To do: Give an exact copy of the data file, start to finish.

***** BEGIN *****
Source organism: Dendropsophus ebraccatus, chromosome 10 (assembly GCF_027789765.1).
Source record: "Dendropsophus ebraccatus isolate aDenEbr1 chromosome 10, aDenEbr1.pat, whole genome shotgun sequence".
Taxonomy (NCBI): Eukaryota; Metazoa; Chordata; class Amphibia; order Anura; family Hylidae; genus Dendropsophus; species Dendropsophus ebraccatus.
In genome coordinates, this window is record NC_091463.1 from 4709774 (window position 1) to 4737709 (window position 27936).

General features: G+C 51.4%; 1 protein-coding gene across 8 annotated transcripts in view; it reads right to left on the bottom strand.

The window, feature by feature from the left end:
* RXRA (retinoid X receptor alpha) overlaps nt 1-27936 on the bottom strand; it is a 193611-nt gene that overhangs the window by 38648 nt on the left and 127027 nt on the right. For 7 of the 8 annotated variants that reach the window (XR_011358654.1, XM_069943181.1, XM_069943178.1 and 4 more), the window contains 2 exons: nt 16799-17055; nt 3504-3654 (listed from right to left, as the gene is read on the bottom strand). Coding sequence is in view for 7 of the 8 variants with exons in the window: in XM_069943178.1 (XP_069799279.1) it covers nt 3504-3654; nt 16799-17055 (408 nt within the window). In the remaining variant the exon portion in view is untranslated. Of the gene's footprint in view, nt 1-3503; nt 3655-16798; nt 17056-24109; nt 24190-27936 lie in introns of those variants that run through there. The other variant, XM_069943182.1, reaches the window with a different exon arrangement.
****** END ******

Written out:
Source organism: Dendropsophus ebraccatus, chromosome 10 (assembly GCF_027789765.1).
Source record: "Dendropsophus ebraccatus isolate aDenEbr1 chromosome 10, aDenEbr1.pat, whole genome shotgun sequence".
Taxonomy (NCBI): Eukaryota; Metazoa; Chordata; class Amphibia; order Anura; family Hylidae; genus Dendropsophus; species Dendropsophus ebraccatus.
In genome coordinates, this window is record NC_091463.1 from 4709774 (window position 1) to 4737709 (window position 27936).

General features: G+C 51.4%; 1 protein-coding gene across 8 annotated transcripts in view; it reads right to left on the bottom strand.

The window, feature by feature from the left end:
* RXRA (retinoid X receptor alpha) overlaps nt 1-27936 on the bottom strand; it is a 193611-nt gene that overhangs the window by 38648 nt on the left and 127027 nt on the right. For 7 of the 8 annotated variants that reach the window (XR_011358654.1, XM_069943181.1, XM_069943178.1 and 4 more), the window contains 2 exons: nt 16799-17055; nt 3504-3654 (listed from right to left, as the gene is read on the bottom strand). Coding sequence is in view for 7 of the 8 variants with exons in the window: in XM_069943178.1 (XP_069799279.1) it covers nt 3504-3654; nt 16799-17055 (408 nt within the window). In the remaining variant the exon portion in view is untranslated. Of the gene's footprint in view, nt 1-3503; nt 3655-16798; nt 17056-24109; nt 24190-27936 lie in introns of those variants that run through there. The other variant, XM_069943182.1, reaches the window with a different exon arrangement.